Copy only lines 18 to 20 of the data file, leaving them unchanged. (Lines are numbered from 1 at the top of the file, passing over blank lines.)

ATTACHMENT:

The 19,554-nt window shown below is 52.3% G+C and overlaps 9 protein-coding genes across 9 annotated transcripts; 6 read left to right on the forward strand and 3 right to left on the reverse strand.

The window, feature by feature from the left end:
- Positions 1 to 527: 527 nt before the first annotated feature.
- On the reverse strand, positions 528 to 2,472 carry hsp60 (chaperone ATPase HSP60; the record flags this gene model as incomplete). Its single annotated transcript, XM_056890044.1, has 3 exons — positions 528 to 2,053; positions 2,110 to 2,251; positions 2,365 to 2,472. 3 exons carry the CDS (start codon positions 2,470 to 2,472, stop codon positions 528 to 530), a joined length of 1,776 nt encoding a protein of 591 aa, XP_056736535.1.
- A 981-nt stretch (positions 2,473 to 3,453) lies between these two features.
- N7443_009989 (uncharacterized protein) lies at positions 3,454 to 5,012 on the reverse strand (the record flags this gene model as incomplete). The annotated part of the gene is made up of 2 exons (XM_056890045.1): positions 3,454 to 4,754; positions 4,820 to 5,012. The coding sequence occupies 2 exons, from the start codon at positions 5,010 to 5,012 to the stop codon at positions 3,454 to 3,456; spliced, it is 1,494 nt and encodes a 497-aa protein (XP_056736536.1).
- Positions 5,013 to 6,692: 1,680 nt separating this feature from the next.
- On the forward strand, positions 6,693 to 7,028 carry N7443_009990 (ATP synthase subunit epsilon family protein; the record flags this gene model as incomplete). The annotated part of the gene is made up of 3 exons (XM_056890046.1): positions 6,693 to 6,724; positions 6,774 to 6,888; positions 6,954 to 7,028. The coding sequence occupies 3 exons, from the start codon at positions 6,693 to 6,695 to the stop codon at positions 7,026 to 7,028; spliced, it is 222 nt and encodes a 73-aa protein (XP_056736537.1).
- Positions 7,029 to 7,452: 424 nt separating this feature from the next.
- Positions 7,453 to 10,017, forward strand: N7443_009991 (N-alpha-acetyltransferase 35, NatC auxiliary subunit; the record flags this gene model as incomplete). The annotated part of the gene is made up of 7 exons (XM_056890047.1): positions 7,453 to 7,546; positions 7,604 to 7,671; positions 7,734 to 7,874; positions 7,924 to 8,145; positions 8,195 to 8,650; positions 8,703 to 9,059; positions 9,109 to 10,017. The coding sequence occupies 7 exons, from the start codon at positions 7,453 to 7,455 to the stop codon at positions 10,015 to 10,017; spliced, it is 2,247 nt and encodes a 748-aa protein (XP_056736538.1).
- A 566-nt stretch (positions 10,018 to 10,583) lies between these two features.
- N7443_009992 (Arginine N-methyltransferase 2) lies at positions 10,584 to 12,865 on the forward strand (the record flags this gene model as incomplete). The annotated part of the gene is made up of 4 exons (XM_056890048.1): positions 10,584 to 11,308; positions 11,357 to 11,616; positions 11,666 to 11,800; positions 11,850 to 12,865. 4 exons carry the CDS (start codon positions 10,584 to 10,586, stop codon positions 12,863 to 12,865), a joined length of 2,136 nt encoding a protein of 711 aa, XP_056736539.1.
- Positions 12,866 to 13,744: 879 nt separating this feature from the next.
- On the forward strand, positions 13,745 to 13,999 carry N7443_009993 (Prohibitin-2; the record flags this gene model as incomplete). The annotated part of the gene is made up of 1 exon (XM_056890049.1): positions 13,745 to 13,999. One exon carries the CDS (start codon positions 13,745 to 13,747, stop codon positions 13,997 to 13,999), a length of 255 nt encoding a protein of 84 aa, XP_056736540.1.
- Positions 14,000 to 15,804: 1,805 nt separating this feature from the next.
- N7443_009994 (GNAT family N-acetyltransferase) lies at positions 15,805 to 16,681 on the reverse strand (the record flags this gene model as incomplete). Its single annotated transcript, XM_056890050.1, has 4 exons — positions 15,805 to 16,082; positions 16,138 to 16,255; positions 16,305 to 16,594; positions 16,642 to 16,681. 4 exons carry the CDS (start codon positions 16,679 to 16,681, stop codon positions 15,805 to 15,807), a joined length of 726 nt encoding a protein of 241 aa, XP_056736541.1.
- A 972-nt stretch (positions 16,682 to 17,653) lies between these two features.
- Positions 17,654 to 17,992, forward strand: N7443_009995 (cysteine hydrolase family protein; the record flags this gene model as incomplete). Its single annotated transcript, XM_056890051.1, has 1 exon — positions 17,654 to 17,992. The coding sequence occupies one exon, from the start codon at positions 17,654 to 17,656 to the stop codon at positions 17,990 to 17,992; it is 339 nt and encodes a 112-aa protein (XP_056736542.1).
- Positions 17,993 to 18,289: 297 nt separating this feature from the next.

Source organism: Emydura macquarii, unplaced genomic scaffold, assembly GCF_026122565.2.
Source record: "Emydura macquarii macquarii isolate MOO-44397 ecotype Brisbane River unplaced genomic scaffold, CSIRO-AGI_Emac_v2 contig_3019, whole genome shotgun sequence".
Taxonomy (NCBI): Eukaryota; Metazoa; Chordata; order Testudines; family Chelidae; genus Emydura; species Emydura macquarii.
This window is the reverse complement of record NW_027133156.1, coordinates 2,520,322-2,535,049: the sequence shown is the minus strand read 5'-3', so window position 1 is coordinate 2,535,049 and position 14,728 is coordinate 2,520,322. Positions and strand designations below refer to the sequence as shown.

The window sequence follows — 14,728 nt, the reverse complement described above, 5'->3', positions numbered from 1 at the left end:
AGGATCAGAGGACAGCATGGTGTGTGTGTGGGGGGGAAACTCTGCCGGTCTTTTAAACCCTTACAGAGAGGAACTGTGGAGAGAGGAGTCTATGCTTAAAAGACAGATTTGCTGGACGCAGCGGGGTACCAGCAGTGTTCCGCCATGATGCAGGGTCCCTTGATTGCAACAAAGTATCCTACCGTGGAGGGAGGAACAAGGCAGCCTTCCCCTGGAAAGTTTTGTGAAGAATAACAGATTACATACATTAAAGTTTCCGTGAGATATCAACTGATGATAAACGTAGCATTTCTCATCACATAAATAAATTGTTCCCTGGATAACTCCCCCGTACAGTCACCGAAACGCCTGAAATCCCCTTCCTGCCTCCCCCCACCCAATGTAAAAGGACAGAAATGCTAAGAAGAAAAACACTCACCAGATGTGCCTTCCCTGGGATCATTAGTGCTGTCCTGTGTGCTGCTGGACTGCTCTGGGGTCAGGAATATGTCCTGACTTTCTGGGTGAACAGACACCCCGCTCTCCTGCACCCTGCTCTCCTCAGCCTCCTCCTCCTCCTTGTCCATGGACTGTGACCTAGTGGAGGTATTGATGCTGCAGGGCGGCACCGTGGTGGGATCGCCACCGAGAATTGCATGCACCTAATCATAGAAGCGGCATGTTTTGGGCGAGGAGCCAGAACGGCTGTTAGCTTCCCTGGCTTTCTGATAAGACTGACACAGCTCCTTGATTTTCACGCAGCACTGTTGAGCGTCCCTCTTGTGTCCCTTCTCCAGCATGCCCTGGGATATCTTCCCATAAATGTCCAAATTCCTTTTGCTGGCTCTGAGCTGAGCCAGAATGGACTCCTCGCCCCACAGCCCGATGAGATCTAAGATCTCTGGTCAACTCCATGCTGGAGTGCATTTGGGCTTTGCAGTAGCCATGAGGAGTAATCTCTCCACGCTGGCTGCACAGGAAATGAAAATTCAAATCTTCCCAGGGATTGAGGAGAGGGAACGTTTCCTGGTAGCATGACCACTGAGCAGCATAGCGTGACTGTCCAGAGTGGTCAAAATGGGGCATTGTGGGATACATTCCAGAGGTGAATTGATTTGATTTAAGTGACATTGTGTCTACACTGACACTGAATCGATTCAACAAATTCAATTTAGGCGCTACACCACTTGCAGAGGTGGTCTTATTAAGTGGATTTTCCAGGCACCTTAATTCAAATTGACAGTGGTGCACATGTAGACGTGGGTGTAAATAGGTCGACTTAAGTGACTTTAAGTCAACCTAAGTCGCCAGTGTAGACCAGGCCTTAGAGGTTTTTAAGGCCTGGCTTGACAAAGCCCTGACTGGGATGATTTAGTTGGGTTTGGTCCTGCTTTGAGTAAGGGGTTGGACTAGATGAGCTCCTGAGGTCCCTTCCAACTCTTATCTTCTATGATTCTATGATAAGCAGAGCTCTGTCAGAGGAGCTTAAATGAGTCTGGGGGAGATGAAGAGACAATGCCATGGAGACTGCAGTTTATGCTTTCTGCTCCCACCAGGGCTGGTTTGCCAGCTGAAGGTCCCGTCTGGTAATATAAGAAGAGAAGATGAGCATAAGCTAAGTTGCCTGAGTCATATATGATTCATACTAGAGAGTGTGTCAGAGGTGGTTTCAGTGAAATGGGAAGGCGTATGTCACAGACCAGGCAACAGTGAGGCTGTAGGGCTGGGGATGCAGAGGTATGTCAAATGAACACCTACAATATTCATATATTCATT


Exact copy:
- Positions 17,654 to 17,992, forward strand: N7443_009995 (cysteine hydrolase family protein; the record flags this gene model as incomplete). Its single annotated transcript, XM_056890051.1, has 1 exon — positions 17,654 to 17,992. The coding sequence occupies one exon, from the start codon at positions 17,654 to 17,656 to the stop codon at positions 17,990 to 17,992; it is 339 nt and encodes a 112-aa protein (XP_056736542.1).
- Positions 17,993 to 18,289: 297 nt separating this feature from the next.

Source organism: Emydura macquarii, unplaced genomic scaffold, assembly GCF_026122565.2.